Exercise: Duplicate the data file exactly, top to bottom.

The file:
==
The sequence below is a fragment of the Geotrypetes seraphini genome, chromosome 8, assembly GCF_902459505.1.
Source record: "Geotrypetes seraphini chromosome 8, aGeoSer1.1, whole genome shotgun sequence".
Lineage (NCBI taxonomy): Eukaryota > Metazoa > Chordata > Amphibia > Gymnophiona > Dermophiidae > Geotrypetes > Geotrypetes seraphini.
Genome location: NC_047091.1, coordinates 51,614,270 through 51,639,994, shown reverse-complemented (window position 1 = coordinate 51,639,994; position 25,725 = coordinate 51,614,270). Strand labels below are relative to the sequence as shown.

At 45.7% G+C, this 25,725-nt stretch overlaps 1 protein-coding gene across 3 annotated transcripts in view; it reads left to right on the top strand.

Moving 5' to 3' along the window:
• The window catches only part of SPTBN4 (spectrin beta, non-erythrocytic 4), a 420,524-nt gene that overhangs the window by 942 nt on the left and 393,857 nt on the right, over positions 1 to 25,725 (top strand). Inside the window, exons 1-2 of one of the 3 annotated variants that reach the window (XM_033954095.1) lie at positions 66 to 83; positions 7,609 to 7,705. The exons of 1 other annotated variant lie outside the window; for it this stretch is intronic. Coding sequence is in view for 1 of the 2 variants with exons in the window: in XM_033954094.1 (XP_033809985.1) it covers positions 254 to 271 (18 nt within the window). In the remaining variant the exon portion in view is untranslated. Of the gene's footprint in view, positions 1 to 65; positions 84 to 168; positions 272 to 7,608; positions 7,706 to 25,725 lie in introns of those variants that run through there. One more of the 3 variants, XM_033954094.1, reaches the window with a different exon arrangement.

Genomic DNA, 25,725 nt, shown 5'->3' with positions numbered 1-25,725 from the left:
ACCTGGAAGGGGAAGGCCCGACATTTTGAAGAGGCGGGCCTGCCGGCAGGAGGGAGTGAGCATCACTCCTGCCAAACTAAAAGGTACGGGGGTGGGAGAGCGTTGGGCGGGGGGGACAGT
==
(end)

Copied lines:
The sequence below is a fragment of the Geotrypetes seraphini genome, chromosome 8, assembly GCF_902459505.1.
Source record: "Geotrypetes seraphini chromosome 8, aGeoSer1.1, whole genome shotgun sequence".
Lineage (NCBI taxonomy): Eukaryota > Metazoa > Chordata > Amphibia > Gymnophiona > Dermophiidae > Geotrypetes > Geotrypetes seraphini.
Genome location: NC_047091.1, coordinates 51,614,270 through 51,639,994, shown reverse-complemented (window position 1 = coordinate 51,639,994; position 25,725 = coordinate 51,614,270). Strand labels below are relative to the sequence as shown.

At 45.7% G+C, this 25,725-nt stretch overlaps 1 protein-coding gene across 3 annotated transcripts in view; it reads left to right on the top strand.

Moving 5' to 3' along the window:
• The window catches only part of SPTBN4 (spectrin beta, non-erythrocytic 4), a 420,524-nt gene that overhangs the window by 942 nt on the left and 393,857 nt on the right, over positions 1 to 25,725 (top strand). Inside the window, exons 1-2 of one of the 3 annotated variants that reach the window (XM_033954095.1) lie at positions 66 to 83; positions 7,609 to 7,705. The exons of 1 other annotated variant lie outside the window; for it this stretch is intronic. Coding sequence is in view for 1 of the 2 variants with exons in the window: in XM_033954094.1 (XP_033809985.1) it covers positions 254 to 271 (18 nt within the window). In the remaining variant the exon portion in view is untranslated. Of the gene's footprint in view, positions 1 to 65; positions 84 to 168; positions 272 to 7,608; positions 7,706 to 25,725 lie in introns of those variants that run through there. One more of the 3 variants, XM_033954094.1, reaches the window with a different exon arrangement.

Genomic DNA, 25,725 nt, shown 5'->3' with positions numbered 1-25,725 from the left:
ACCTGGAAGGGGAAGGCCCGACATTTTGAAGAGGCGGGCCTGCCGGCAGGAGGGAGTGAGCATCACTCCTGCCAAACTAAAAGGTACGGGGGTGGGAGAGCGTTGGGCGGGGGGGACAGT